I did just now notice that I forgot to add the tests for the 3 functions to the MANIFEST so they are not included. They include 37 tests to how it functions with different args as per the pod and 10,000 tests for actual randomness reliability. Perhaps that will help address your concerns as well.

> Uses one call to rand() (typically 15 bits of "randomness" but even that's questionable), the process id and the time of day to seed an array,

no, its to seed rand() ( IE srand() ) and has nothing to do with any arrays...

Again from perdoc -f srand :

Note that you need something much more random than the default

seed for cryptographic purposes. Checksumming the compressed

output of one or more rapidly changing operating system status

programs is the usual method. For example:

srand (time ^ $$ ^ unpack "%L*", `ps axww | gzip`);

If you're particularly concerned with this, see the "Math::Tru-

lyRandom" module in CPAN.

Which is why the POD says:

A few examples in line with srand perldoc:

sub { return unpack '%L*', `ps axww | gzip` }


Additionally, this is what 'SEEDING RANDOM GENERATOR' describes and the the 'srand_seeder_coderef' and 'use_time_hires' keys are for.

Again, more indication of the need to RTFM and do it as per your needs will be included so as to avoid misconcetpion and ambiguity.

> and then shuffles that around to generate chars.

It does not shuffle the srand args it shuffles the list of items to use tobuild the random data out of. This adds a number of rand() calls (see shuffle() source) and adds to its effectiveness because not only do they have to figure out that the randomdate was indexes 9 2 and 5 the data at said indexes will be different as well.

> Not efficient, either.

What benchmark results are you basing that comment on? Please elaborate so I can benchmark improvements. If its a guess or opinion leave them out of comments or at least qualify the statements.

> If you want real random data read it from /dev/random, use an openssl binding, use the entropy gathering daemon, or something like that.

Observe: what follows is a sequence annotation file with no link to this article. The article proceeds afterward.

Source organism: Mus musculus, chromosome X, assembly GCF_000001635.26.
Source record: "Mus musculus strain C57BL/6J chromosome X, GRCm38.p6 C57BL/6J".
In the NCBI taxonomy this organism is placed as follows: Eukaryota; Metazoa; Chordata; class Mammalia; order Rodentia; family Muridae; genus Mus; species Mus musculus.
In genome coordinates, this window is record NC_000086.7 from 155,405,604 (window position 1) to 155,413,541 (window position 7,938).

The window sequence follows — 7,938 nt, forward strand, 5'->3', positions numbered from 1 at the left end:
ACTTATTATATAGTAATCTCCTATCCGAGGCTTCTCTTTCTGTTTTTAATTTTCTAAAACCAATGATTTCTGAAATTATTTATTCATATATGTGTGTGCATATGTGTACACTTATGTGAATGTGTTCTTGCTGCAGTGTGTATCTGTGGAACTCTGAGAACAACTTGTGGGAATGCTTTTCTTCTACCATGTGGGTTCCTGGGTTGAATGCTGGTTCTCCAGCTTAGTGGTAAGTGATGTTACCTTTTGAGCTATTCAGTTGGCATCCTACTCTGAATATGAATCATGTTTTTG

Exactly the point of the statement 'If a random int between 0 and 999,999,999,999,999 is not what you want for that part of the calulation, feel free to change it via the hashref argument described above.' If you want to privced coderef example of a 'real random data' producing srand_seeder_coderef I'd be happy to review and add to the docs as examples.

> Cryptographically secure algorithms

This is not an algorithm, neither does it claim to be such.

> should be designed by cryptographers, and much more importantly rigorously reviewed by cryptographers before making such claims.

Feedback is welcome, I'm happy to improve it with clearer info / better code but so far your feedback is very unhelpful.

cPanel (v0.0.1)


This module and the name space was propery registered for a set of corporate modules under a proper namespace and proper procedure.

I understand you do not like a few things I have done but please stop commenting on things until you have the full story.

If you have a problem with something I have done please contact me off list and I'd be happy to rectify any mistakes.

last (v0.0.1)

You don't get it do you?

DBIx-Std (v0.0.1)

Sorry guys, I've been very busy and didn;t plan on it taking this long. Once its done i think you'll love it, no need to bash it until you try it.

Perhaps you have all sorts of extra time but some of need to make a living so please don't berate something you don't have a clue about, thanks. I'd rather put out a complete product then a partial one but thats just me, I prefer well-thought-out quality.

Perhaps wait until its out to try it and then rate its actual functionality, interface, etc.

but if that still upsets you then feel free not to use it, either way I do not apologize for being too busy to work for you for free